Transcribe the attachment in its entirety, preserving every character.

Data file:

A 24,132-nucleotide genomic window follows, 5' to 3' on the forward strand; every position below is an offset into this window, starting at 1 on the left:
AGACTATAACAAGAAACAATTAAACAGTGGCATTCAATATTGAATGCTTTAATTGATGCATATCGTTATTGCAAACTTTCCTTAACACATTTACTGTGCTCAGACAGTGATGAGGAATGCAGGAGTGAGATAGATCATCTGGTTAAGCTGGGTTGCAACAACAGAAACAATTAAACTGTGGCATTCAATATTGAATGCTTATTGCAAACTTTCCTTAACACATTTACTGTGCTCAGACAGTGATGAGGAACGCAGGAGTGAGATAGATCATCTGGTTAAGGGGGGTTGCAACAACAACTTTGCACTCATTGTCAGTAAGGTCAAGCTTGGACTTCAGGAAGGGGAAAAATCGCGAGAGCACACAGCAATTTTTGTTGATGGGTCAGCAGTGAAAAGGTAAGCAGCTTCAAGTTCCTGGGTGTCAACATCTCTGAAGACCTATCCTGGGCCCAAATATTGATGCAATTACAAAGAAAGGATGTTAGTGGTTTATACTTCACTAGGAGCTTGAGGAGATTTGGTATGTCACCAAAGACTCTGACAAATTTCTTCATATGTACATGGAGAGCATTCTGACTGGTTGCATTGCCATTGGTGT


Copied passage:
A 24,132-nucleotide genomic window follows, 5' to 3' on the forward strand; every position below is an offset into this window, starting at 1 on the left:
AGACTATAACAAGAAACAATTAAACAGTGGCATTCAATATTGAATGCTTTAATTGATGCATATCGTTATTGCAAACTTTCCTTAACACATTTACTGTGCTCAGACAGTGATGAGGAATGCAGGAGTGAGATAGATCATCTGGTTAAGCTGGGTTGCAACAACAGAAACAATTAAACTGTGGCATTCAATATTGAATGCTTATTGCAAACTTTCCTTAACACATTTACTGTGCTCAGACAGTGATGAGGAACGCAGGAGTGAGATAGATCATCTGGTTAAGGGGGGTTGCAACAACAACTTTGCACTCATTGTCAGTAAGGTCAAGCTTGGACTTCAGGAAGGGGAAAAATCGCGAGAGCACACAGCAATTTTTGTTGATGGGTCAGCAGTGAAAAGGTAAGCAGCTTCAAGTTCCTGGGTGTCAACATCTCTGAAGACCTATCCTGGGCCCAAATATTGATGCAATTACAAAGAAAGGATGTTAGTGGTTTATACTTCACTAGGAGCTTGAGGAGATTTGGTATGTCACCAAAGACTCTGACAAATTTCTTCATATGTACATGGAGAGCATTCTGACTGGTTGCATTGCCATTGGTGT